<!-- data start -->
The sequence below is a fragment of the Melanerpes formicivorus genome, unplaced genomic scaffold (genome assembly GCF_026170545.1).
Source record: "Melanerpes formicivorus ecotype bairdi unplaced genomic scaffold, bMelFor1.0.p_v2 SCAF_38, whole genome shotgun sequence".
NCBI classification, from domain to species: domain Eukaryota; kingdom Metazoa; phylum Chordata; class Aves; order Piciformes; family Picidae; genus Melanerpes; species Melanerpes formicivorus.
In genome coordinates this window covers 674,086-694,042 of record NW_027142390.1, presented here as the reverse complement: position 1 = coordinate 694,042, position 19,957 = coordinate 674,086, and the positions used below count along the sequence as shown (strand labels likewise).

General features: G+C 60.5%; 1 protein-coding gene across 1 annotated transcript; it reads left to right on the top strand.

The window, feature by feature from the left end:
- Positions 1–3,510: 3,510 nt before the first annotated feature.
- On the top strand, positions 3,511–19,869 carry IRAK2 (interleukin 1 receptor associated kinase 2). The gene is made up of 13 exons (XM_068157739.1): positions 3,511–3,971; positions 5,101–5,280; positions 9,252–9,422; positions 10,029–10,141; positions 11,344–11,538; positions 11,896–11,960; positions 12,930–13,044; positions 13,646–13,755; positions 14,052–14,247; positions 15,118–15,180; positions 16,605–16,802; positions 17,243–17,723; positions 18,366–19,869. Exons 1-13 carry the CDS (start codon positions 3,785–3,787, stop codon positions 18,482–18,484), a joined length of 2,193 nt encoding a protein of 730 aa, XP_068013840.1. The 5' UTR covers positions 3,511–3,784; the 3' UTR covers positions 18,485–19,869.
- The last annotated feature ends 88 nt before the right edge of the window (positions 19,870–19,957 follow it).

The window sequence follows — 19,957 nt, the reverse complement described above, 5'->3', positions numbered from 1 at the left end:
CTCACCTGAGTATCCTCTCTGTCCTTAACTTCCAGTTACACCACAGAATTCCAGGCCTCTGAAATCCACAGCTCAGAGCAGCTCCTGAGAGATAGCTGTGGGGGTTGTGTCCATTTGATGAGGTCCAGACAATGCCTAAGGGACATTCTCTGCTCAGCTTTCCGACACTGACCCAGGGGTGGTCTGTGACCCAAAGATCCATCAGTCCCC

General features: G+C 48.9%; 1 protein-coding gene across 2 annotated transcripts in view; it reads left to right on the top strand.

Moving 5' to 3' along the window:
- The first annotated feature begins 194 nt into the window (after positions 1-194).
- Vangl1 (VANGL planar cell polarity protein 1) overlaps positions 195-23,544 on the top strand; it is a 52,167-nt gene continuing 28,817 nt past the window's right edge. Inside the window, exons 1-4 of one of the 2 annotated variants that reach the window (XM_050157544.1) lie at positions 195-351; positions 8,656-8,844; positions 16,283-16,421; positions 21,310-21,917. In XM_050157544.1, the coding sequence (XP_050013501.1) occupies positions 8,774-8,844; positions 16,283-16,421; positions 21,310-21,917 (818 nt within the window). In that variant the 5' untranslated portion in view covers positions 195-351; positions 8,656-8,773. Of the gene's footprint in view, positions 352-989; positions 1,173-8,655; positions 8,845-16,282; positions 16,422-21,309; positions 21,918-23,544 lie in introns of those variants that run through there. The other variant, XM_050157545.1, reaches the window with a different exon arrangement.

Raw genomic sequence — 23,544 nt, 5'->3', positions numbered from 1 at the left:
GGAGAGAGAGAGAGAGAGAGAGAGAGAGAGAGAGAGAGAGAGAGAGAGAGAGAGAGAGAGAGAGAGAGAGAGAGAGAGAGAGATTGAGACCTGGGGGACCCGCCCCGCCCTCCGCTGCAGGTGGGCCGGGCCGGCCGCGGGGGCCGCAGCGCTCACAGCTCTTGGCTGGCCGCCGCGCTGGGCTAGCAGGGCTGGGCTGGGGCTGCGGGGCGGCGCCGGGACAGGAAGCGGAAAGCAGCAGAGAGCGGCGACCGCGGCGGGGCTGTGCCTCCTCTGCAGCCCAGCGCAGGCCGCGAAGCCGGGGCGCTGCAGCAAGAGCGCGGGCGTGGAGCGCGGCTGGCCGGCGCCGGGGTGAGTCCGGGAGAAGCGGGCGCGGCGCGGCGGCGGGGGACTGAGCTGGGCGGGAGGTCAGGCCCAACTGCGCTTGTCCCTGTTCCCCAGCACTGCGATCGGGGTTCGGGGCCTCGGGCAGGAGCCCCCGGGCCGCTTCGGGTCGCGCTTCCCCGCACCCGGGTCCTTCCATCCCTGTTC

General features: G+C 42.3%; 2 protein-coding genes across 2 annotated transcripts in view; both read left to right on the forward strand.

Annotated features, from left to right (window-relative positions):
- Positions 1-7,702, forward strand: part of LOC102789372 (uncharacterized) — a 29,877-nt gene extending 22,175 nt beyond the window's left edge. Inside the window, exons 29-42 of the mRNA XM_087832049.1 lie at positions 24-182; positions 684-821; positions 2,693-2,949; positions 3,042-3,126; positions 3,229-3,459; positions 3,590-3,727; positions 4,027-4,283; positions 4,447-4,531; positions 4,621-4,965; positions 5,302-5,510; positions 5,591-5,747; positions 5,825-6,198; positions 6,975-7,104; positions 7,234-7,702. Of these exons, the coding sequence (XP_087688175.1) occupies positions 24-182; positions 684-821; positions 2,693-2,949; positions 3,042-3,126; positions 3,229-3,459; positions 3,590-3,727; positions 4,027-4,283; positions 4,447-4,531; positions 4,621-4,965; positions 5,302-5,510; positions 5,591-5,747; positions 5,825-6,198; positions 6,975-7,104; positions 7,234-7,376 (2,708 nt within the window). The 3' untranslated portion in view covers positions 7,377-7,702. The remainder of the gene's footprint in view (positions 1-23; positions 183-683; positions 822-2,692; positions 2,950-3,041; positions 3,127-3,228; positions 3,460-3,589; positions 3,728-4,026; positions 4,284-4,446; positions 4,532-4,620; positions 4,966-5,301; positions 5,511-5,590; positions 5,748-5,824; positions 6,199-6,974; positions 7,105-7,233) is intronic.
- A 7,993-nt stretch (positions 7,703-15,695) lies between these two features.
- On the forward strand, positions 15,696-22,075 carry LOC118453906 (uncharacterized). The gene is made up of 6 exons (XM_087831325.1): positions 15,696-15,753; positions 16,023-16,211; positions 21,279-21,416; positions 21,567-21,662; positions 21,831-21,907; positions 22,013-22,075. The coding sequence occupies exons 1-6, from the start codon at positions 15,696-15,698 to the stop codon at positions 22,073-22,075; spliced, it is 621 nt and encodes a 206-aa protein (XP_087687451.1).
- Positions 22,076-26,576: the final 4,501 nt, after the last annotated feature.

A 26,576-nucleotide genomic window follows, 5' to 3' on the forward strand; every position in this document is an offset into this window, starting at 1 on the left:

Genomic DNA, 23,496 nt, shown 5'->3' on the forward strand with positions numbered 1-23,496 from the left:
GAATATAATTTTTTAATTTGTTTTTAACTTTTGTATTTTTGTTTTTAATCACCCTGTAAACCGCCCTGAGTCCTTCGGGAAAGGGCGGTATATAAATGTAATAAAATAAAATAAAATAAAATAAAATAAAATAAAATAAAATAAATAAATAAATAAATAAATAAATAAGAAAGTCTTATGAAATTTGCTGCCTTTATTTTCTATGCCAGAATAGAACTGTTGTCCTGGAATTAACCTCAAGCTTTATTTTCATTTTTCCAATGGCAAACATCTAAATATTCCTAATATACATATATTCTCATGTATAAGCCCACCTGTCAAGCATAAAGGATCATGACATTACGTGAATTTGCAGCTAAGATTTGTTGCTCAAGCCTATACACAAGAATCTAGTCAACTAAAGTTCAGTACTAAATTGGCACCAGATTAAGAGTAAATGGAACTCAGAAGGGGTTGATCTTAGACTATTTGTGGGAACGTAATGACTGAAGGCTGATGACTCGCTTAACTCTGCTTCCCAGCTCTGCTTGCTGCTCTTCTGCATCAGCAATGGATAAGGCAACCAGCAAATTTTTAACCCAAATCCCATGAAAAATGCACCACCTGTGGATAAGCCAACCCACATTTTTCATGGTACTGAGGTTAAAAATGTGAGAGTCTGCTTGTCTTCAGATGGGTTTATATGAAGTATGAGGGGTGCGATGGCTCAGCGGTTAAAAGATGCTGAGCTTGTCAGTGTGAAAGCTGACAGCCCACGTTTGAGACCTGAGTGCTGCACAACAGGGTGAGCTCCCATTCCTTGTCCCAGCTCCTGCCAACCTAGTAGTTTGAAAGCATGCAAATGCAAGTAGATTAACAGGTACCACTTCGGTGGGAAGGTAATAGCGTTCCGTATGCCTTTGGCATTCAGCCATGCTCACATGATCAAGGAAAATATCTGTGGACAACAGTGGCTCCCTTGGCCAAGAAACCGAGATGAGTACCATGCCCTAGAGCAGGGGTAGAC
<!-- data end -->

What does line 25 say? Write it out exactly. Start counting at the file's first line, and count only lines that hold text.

Genomic DNA, 23,496 nt, shown 5'->3' on the forward strand with positions numbered 1-23,496 from the left: